Community Research and Development Information Service - CORDIS


Project Context and Objectives:
Water is one of the most essential natural resources, and water-related services are major components of human wellbeing and socio-economic development. Currently freshwater systems are under threat by a variety of stressors. Although the interaction between stressors can result in complex effects on organisms and ecosystems, little is known beyond the described effects of single stressors on the chemical and ecological status of water bodies and on their ecosystem functionality. This lack of knowledge limits our capacity to understand ecosystem responses to multiple stressors. Water scarcity is a key stressor in many river ecosystems as it tends to exacerbate the detrimental effects of other stressors. It is a serious environmental problem in many European regions that will likely increase in the near future as a consequence of augmented abstraction and climate change, and will force managers and policy-makers to change their current practices. Within this context, GLOBAQUA approaches this problem by assembling multidisciplinary perspectives that encompass climate, hydrology, chemistry, ecology, ecotoxicology, economy, sociology and modelling in order to study the interaction of multiple stressors within the frame of strong pressure on water resources. The aim is to identify the interac¬tion among stressors under water scarcity in order to improve the knowledge on relationships among multiple stressors and attain a better understanding of how current management practices and policies could be improved. In order to achieve this, GLOBAQUA studies 6 river basins (GARBs: Ebro, Adige, Sava, Evrotas, Anglian and Souss Massa) where water scarcity is a present or potential issue.
The project is organised in 14 work-packages (WP), grouped in 5 main modules. Considering this structure, the main aim of the project can be divided into the following specific objectives:
• To understand the effects of water scarcity on the impacts of multiple stressors and predict how these interactions will be altered according to different scenarios of future global change (Module 1-STRESSORS): WP1-DATA collects existing data from basin authorities and research projects. WP2-SCENARIOS generates climatic, socioeconomic and land-use scenarios to provide drivers for the impact modelling. WP3-HYDROL, WP4-GEOMORPH and WP5-QUALITYCHEM analyse surface and groundwater hydrological patterns, sediment and pollutant transport, physical habitat and pollutants.
• To analyse the consequences of oncoming changes on biodiversity and ecosystem functioning (Module 2-RECEPTORS): Observational and experimental data is combined to analyse the effects of nutrients, contaminants, degraded physical habitat and water scarcity on river biodiversity (WP6-BIOL) and ecosystem functioning (WP7-ECOSYSTEM).
• To analyse the effects of water scarcity on ecosystem services and its implications on the socio-economic development of the case study regions (Module 3-IMPLICATIONS): WP8-SERVICES incorporate results from the previous modules in integrative models to simulate the effects of multiple stressors on ecosystem properties and services. WP9-SOCIOECON and WP10-VALUATION provide with an economic and social valuation of the ecosystem services taking into account users’ perspective.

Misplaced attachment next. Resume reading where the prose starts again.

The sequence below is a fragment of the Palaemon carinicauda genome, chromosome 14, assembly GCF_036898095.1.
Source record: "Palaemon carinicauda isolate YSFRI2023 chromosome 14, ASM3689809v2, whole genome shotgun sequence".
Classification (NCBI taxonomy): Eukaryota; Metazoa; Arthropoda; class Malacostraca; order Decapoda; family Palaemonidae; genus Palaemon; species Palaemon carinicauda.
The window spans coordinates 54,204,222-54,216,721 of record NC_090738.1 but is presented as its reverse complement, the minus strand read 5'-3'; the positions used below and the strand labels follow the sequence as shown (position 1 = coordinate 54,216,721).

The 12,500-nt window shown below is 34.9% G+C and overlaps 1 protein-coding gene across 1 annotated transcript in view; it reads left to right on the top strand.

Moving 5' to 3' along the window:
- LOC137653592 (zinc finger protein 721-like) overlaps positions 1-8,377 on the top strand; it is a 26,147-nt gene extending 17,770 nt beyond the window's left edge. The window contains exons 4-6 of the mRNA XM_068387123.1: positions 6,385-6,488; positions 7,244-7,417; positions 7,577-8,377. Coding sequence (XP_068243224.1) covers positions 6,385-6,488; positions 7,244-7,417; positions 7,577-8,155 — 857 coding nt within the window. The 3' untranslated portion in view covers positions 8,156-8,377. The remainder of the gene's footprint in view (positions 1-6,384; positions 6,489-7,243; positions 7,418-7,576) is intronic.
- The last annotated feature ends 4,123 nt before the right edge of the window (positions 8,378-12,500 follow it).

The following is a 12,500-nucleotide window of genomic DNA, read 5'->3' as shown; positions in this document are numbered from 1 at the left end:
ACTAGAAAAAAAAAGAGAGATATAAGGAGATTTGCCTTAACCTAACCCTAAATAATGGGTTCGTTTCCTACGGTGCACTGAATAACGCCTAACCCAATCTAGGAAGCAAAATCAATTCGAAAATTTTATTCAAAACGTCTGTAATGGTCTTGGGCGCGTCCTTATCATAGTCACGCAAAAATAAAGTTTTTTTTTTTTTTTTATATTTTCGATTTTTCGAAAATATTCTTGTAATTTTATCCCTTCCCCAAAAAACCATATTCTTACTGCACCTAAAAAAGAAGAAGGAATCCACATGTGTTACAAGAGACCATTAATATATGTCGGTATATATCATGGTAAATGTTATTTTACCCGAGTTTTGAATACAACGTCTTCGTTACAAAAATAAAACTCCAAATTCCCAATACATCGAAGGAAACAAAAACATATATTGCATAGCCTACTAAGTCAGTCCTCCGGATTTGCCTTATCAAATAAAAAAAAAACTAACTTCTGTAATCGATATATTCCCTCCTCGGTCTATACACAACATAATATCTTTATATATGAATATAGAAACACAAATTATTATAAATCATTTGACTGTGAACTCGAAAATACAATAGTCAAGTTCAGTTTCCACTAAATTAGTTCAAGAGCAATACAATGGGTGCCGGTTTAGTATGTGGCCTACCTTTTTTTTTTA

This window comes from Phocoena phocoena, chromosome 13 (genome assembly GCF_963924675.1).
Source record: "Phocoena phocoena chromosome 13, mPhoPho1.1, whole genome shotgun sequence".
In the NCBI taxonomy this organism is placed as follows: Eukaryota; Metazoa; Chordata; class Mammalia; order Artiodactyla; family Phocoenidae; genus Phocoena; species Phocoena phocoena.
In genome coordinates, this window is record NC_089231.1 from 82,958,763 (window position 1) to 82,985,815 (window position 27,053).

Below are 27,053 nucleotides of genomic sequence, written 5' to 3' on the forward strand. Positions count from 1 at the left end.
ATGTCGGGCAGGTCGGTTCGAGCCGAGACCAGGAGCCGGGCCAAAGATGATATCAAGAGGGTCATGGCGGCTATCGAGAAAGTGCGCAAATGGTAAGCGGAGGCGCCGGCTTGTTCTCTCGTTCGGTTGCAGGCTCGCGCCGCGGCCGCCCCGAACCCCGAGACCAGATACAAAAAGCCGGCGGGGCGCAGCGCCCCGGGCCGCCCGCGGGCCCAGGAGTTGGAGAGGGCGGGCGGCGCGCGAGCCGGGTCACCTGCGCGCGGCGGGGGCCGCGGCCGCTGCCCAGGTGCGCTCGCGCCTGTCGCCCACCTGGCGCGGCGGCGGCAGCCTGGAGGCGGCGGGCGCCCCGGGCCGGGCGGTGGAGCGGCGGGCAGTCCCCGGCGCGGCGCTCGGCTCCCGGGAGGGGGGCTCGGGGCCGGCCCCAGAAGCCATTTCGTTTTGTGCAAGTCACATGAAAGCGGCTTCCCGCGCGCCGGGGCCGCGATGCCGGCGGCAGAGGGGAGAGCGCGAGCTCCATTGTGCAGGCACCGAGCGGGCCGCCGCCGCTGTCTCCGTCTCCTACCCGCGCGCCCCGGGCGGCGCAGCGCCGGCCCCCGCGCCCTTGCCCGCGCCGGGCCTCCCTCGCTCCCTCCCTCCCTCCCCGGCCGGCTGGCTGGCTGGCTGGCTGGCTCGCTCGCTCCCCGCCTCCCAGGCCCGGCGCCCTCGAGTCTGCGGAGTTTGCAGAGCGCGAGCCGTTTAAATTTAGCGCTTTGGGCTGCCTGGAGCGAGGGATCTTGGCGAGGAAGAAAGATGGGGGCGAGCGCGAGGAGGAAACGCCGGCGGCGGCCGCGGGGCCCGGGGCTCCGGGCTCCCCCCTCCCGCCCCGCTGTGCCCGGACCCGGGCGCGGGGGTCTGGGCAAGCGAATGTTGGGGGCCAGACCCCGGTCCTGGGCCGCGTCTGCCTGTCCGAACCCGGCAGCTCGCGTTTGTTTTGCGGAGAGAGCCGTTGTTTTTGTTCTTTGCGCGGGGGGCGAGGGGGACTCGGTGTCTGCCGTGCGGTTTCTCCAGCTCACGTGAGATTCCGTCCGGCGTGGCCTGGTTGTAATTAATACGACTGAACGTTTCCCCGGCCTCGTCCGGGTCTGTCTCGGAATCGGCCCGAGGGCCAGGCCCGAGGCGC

• To explore how to adapt management and policies to minimise the ecological, economical and societal consequences of global change (Module 4-ENVIRONMENTAL MANAGEMENT): WP11-INTEGRATION and WP12-POLICY integrate the results of the other modules to define a manageable perspective of water scarcity in order to fill the communication gap in the Science-Policy Interface.
• To communicate the results to target groups, and stimulate the use of results through relations with stakeholders and end-users (Module 5-PROJECT COORDINATION AND DISSEMINATION): WP13-DISSEMINATION ensures the comunication of the project results to researchers, policy makers, water managers, etc. and WP14-MANAGE seeks to coordinate project activities.
Project Results:
The main tasks that have been carried out in each WP are:
• WP1: Provision of historical data relative to climate and hydrology and large climate model-related datasets. Implementation of an interactive internet platform to connect existing databases with water phenomenological data. Compilation of relevant web-sites from the GARBs. Upload in the database of data generated in the project.
• WP2: Estimates and uncertainty ranges of the climate change signals. Bias-correction and spatial scaling of climate model data to the hydrological model scale. Multi-step downscaling to generate very high-resolution projections. Determination of the drivers of land use change and water management. Setup of land use change models.
• WP3: Assessing the impact of hydrological stressors on water availability and quality at the GARBs. Evaluation of the magnitude of alterations in hydrological fluxes and water quality. Provision of baseline water quantity and quality simulations. Identification of hydro-bio-geochemical models to support analyses on the impact of multi-stress factors.
• WP4: Identification of sediment/pollutant related stressors and the linking of these to proxies based on land-use, hydrology and climate to account for pressure/stressor relationships. Determination of the main factors and relationships that drive sediment fluxes at the basin scale. River bed and hyporheic zone characterization and monitoring.
• WP5: Performance of: 2nd general samplings in the Sava and Evrotas and chemical analysis of samples; 2 event-driven samplings at the Sava under high water levels and 1 in Evrotas during flooding; 2 pre-drought event samplings at very low discharges in the Evrotas. Fish sampling at the Sava to verify the extremely high mercury and dioxins concentrations.
• WP6: Analyses of the biological samples from the 1st and 2nd general samplings. Elaboration of the results on the application of species trait response models and application of invasiveness indexes. Set up of field and laboratory experiments to test specific relationships between biology and pressures. Application of models on historical data from the Ebro.